Better functionality and affordability are making wearables increasingly popular. In 2015 alone, over 78 million wearable devices from fitness trackers to Apple watches were shipped. And as they’re adopted by more and more people, they promise to both disrupt and provide opportunities that businesses need to be ready for.
Those opportunities include another channel to reach customers, access to valuable consumer data as people go about their daily lives and, starting to gain in importance - more convenient payment options. This underlines the need for businesses to incorporate the increasing use of wearables into their future marketing and sales strategies.
The Internet of Things - and wearables specifically - are greatly increasing the number of touchpoints that businesses can use to access customers with highly targeted and contextual marketing messages. But before that can be effective, businesses need to gain access to the detailed data generated and collected about our lifestyle and habits. There is also still the problem of how to effectively use all of that data and turn it into value for companies and customers alike. But as our ability to manage and process the massive amounts of data improves, so will the ability to personalize the buying experience for customers and, importantly, increase conversions.
For example, an online organic meal supplier could recommend specific dishes to potential customers based on current levels of activity and weight loss goals. For this to happen however, sophisticated data analysis becomes essential. Currently, marketers must sift through large volumes of information, extracting specific insights which can be used to target potential customer groups. But if this can be done automatically so that the right solution is presented to the right customer just as they are making a buying decision, the conversion and revenue potential is huge.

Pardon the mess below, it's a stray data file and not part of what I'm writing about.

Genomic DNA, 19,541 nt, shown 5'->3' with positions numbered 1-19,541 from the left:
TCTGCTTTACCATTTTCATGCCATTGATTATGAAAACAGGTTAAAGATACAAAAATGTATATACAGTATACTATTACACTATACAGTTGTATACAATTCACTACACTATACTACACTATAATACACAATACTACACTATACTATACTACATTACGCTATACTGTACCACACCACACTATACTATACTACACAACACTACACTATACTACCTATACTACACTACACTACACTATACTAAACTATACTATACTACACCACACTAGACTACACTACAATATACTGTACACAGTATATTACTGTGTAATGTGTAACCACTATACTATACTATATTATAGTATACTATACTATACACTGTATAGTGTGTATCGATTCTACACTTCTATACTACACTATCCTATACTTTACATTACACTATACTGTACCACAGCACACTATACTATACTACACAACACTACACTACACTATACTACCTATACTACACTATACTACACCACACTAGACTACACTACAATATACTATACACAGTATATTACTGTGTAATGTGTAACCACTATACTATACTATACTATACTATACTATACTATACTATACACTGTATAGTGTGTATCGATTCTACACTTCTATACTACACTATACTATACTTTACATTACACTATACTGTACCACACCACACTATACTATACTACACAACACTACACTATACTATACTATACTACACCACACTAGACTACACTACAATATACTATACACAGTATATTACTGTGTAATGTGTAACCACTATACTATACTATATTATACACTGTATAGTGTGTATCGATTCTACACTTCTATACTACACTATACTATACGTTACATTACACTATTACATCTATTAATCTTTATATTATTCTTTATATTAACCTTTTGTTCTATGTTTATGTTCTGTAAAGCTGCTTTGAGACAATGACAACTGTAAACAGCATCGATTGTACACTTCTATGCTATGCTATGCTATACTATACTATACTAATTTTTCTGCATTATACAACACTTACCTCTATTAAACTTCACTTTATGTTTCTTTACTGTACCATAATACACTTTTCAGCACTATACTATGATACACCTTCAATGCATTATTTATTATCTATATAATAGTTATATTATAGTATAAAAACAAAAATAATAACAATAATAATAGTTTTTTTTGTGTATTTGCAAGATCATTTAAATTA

Juniper Research estimates that mobile and wearable payments will reach $95 billion by 2018, up from less than $35 billion in 2015. Innovative technologies for payments are emerging quickly and are providing unique opportunities for merchants. WISP (Wearable Interactive Stamp Platform) provides a stamp that can be applied to your body and used for NFC payments. This has the possibility of transforming the way people make cashless payments. For example, events such as concerts or festivals are starting to issue stickers that provide the ability to make payments with all the vendors at the venue and contain personal information on the attendee.
Vendors that are equipped to use the sticker to process payments will have a leg up on the competition. And those that leverage the personal information to produce unique compelling offers will rise head and shoulders above the competition.
The ability to integrate with a variety of payment options is morphing into a must-have for any viable ecommerce business. One example of this technology in action is the announcement by MasterCard that they are collaborating with Coin to provide the hardware and software to be integrated with the MasterCard Digital Enablement Service to provide payment functionality with consumer products. This collaboration is in line with the Commerce for Every Device program, which MasterCard announced in October 2015 aiming to transform any gadget, accessory or wearable into a payment device.
Without doubt, these initiatives demonstrate that wearables will dramatically change the way we make buying decisions and the manner in which we pay. Businesses who embrace this emerging trend and prepare their ecommerce platform for the plethora of data and payment devices on the horizon are poised to enjoy a significant competitive advantage over those who don’t.